International Labor Organization Report: "Investing in Every Child: An Economic Study of the Costs and Benefits of Eliminating Child Labour," by Peter Dorman (2004, .pdf format, 133p.).

Allen Guttmacher Institute Report: "Adding it Up: The Benefits of Investing In Sexual and Reproductive Health Care," by Susheela Singh, Jacqueline E. Darroch, Michael Vlassoff, and Jennifer Nadeau (Allen Guttmacher Institute/United Nations Population Fund, February 2004, .pdf format, 36p.). "This new report jointly published by The Alan Guttmacher Institute (AGI) and UNFPA, the United Nations Population Fund, makes the case for increased funding for sexual and reproductive health services particularly in resource-poor countries by illustrating the unusually broad societal and individual impact of investments in sexual and reproductive health."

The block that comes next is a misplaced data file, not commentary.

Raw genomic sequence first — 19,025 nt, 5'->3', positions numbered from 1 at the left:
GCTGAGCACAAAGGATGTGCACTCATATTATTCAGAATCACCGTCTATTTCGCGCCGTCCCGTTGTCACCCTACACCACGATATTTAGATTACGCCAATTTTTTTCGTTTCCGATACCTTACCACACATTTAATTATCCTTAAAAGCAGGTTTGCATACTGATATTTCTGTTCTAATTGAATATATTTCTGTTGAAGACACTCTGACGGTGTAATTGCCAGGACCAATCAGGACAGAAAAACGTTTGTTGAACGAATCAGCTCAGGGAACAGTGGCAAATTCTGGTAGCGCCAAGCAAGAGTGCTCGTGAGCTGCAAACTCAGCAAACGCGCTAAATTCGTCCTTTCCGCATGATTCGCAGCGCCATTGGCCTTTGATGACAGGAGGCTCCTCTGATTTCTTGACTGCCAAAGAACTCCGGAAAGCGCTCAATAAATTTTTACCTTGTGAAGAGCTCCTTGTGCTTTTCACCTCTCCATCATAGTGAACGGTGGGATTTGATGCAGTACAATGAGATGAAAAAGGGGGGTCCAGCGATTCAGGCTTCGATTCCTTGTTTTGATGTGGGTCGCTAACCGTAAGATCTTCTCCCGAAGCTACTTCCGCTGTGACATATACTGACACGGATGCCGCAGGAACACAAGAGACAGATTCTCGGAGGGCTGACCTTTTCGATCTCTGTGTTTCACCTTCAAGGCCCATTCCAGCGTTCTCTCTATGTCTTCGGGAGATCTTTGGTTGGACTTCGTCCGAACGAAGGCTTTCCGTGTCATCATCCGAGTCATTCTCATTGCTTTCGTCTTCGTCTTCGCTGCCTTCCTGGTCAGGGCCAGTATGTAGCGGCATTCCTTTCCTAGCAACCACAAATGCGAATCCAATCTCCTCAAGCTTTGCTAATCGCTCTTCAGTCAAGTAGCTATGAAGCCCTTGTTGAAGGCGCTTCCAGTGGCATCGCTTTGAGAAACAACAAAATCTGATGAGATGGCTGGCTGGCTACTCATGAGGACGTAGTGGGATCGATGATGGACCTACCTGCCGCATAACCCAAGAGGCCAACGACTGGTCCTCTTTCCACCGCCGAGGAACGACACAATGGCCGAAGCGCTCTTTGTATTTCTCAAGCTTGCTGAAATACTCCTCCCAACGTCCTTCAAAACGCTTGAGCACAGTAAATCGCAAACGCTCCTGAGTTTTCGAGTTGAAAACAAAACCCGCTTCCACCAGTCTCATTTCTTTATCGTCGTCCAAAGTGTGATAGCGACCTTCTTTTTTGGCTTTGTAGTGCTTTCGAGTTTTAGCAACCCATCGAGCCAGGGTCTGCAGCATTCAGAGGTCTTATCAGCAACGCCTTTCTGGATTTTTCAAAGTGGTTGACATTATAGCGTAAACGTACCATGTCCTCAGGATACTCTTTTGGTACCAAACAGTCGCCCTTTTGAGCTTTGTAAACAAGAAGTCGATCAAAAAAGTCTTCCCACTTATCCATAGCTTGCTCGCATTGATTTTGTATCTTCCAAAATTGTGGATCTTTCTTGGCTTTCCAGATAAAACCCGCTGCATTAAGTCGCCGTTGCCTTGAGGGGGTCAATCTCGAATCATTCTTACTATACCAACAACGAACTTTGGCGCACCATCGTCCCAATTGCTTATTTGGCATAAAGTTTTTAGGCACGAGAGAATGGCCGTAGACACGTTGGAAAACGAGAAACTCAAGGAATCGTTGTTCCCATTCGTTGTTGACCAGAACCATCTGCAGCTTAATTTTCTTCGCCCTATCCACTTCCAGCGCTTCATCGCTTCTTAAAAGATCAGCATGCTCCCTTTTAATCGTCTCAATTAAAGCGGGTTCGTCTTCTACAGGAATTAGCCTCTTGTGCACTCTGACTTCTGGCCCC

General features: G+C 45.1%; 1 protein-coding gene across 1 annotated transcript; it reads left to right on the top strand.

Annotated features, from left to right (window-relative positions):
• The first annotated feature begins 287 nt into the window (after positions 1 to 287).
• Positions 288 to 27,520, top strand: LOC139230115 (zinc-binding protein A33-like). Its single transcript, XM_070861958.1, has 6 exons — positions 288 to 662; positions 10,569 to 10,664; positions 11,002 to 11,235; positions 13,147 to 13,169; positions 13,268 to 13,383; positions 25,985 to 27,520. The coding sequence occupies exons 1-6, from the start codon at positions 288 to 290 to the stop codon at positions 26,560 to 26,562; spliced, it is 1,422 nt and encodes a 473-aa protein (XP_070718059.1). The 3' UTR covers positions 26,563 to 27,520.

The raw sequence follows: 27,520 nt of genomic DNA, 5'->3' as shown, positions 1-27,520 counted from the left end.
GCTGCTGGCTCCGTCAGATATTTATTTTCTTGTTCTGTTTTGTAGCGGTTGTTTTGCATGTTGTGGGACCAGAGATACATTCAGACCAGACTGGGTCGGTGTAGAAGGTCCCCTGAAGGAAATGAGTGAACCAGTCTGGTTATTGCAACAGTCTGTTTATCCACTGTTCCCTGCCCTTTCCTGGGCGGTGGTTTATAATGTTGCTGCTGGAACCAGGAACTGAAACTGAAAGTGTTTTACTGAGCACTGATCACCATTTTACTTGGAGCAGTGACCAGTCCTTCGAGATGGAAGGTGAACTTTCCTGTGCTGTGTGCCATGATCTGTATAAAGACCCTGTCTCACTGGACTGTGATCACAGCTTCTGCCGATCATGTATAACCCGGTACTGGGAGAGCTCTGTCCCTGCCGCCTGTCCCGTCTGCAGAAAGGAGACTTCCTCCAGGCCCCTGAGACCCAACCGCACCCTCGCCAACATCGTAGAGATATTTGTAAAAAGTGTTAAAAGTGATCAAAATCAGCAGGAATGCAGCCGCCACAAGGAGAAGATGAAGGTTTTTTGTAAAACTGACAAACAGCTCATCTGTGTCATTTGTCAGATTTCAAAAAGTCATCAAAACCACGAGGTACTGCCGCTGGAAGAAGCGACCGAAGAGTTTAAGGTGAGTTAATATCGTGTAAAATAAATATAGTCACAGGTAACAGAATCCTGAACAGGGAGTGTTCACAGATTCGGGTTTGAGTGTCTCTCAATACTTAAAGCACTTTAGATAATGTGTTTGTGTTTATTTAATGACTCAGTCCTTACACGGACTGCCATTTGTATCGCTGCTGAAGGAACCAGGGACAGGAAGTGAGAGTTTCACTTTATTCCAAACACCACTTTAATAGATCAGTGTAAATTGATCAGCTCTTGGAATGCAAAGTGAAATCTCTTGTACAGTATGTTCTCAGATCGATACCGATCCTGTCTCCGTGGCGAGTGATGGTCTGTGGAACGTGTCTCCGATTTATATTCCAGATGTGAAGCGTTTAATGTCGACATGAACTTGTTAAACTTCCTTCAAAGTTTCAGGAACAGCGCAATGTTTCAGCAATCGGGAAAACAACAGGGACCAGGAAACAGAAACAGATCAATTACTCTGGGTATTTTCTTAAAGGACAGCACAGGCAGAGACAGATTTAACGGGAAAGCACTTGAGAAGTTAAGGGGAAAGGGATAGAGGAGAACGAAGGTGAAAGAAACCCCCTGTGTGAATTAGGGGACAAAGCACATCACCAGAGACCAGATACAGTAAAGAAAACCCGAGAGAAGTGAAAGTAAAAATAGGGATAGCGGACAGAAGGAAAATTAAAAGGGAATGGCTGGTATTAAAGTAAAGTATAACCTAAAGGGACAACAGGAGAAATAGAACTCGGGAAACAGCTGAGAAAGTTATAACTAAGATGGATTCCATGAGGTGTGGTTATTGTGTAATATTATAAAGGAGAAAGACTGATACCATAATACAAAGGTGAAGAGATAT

Johns Hopkins University Bloomberg School of Public Health's Center for Communication Programs Compendium: Info Health Pop. Reporter (Vol. 4, No. 6, Feb. 9, 2004). "The Johns Hopkins University Population Information Program delivers the reproductive health and family planning news you need. Each week our research staff prepares an electronic magazine loaded with links to key news stories, reports, and related developments around the globe."

National Longitudinal Survey Bibliography Update: Note: These citations, along with all of the NLS bibliography, can be found at:

Note: These references represent updated citations from Jan. 12, 2004 - Feb. 6, 2004.

Children's Home Environments: Understanding the Role of Family Structure Changes
Journal of Family Issues 25,1 (January 2004): 3-29
Cohort(s): Children of the NLSY79, NLSY79